deception, discerning the spirits, exhortation, false spirits, Fellowship of His Sufferings, God's love, resisting temptation, spiritual power, spiritual transformation, suffering, T.A. Sparks, testing, the cross, the devil, trials, wilderness
Today I want to make clear that being filled with the Holy Spirit has nothing to do with what we find as a common belief in some religious circles (Pentecostal and Charismatic in particular). When we receive the Holy Spirit through spiritual baptism, it is not primarily about getting power to preach the gospel, it is not about having some great spiritual gifts with which we could impress others, either, nor is it about beginning to shine like a radiant light bulb nobody could resist to look at. 😉 Just think about Jesus’ example we find described in the Bible. What happened after our Lord had been baptized with the Holy Spirit?
And when Jesus was baptized, immediately he went up from the water, and behold, the heavens were opened to him, and he saw the Spirit of God descending like a dove and coming to rest on him; and behold, a voice from heaven said, “This is my beloved Son, with whom I am well pleased.” (Mt 3:16-17 ESV)
This appears to be a pattern to me. When the Holy Spirit enters our being, we might also see the light coming into us from above. It is an overwhelming experience as we get to know our Heavenly Father who loves us like He loves Jesus as His Spirit instantaneously assures our own spirit (Rom 8:15, Gal 4:6). But then the story goes on. As we read the very next verses following that Scripture above, we see that immediate testing had to be endured by Jesus.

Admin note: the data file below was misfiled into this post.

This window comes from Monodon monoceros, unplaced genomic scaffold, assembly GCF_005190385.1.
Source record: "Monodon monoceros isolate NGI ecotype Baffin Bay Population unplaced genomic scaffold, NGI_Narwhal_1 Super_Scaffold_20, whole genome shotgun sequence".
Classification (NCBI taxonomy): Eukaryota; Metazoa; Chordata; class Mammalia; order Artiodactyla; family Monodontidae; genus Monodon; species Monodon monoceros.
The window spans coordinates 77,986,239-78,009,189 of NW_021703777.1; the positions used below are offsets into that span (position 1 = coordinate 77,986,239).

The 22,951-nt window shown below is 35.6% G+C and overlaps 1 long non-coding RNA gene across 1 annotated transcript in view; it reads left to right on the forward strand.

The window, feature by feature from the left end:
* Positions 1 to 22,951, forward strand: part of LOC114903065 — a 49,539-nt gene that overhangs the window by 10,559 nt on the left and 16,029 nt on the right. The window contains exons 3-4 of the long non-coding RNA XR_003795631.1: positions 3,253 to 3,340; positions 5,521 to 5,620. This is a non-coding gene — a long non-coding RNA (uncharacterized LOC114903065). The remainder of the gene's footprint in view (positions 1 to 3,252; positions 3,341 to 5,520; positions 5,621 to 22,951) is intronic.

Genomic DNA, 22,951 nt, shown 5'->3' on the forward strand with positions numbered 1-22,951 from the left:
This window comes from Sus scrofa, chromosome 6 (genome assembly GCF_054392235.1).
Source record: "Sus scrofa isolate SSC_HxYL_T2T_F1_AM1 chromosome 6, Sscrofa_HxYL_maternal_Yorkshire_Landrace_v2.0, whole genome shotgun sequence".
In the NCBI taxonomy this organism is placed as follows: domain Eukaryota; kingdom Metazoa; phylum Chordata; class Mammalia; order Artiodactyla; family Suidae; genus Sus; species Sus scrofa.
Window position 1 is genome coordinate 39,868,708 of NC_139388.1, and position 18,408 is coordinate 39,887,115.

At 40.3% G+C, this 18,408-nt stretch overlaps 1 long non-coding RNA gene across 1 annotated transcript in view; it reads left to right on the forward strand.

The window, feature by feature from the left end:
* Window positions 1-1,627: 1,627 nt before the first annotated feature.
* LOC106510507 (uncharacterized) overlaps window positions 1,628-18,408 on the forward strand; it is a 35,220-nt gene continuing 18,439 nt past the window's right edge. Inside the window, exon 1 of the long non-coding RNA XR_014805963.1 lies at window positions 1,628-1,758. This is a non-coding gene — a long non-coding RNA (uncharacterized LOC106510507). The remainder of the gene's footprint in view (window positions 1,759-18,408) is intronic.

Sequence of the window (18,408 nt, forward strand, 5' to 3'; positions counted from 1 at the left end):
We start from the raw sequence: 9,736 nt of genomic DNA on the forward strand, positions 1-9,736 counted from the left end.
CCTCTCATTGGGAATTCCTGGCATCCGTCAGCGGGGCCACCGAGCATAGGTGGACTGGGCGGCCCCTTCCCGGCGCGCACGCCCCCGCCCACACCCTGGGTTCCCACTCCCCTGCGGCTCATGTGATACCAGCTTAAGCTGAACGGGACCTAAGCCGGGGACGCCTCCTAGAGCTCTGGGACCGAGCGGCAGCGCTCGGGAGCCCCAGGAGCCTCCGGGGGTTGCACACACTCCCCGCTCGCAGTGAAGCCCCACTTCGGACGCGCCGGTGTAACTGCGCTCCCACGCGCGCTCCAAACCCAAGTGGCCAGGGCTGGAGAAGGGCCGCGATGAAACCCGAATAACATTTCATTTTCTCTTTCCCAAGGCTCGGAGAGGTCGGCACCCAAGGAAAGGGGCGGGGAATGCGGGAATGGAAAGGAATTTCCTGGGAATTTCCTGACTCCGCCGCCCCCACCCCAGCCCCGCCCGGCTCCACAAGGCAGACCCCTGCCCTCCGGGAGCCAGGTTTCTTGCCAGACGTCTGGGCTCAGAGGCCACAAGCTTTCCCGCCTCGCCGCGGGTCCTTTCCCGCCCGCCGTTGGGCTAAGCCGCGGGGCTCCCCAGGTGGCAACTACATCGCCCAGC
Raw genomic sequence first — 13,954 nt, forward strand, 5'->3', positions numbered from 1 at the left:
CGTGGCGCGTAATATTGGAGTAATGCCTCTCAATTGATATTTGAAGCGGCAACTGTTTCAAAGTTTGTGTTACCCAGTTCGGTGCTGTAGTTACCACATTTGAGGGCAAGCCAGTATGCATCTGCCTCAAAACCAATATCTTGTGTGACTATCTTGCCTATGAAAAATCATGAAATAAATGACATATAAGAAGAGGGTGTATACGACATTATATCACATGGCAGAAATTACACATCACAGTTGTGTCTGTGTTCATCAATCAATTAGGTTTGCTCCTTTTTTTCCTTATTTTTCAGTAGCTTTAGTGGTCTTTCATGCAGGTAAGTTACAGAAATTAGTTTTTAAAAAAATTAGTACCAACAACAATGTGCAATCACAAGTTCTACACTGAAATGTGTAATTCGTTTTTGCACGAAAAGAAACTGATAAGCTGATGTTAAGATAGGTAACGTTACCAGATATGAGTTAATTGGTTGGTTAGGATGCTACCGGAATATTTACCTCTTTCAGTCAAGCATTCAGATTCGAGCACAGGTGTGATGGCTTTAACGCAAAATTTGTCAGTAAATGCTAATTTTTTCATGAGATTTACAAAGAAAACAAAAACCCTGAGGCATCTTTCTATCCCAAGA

Then Jesus was led up by the Spirit into the wilderness to be tempted by the devil. And after fasting forty days and forty nights, he was hungry. And the tempter came and said to him, “If you are the Son of God, command these stones to become loaves of bread.”
But he answered, “It is written, “‘Man shall not live by bread alone, but by every word that comes from the mouth of God.’” Then the devil took him to the holy city and set him on the pinnacle of the temple and said to him, “If you are the Son of God, throw yourself down, for it is written, “‘He will command his angels concerning you,’ and “‘On their hands they will bear you up, lest you strike your foot against a stone.’”
Jesus said to him, “Again it is written, ‘You shall not put the Lord your God to the test.’”
Again, the devil took him to a very high mountain and showed him all the kingdoms of the world and their glory.
And he said to him, “All these I will give you, if you will fall down and worship me.”
Then Jesus said to him, “Be gone, Satan! For it is written, “‘You shall worship the Lord your God and him only shall you serve.’”
Then the devil left him, and behold, angels came and were ministering to him. (Mt 4:5-11 ESV)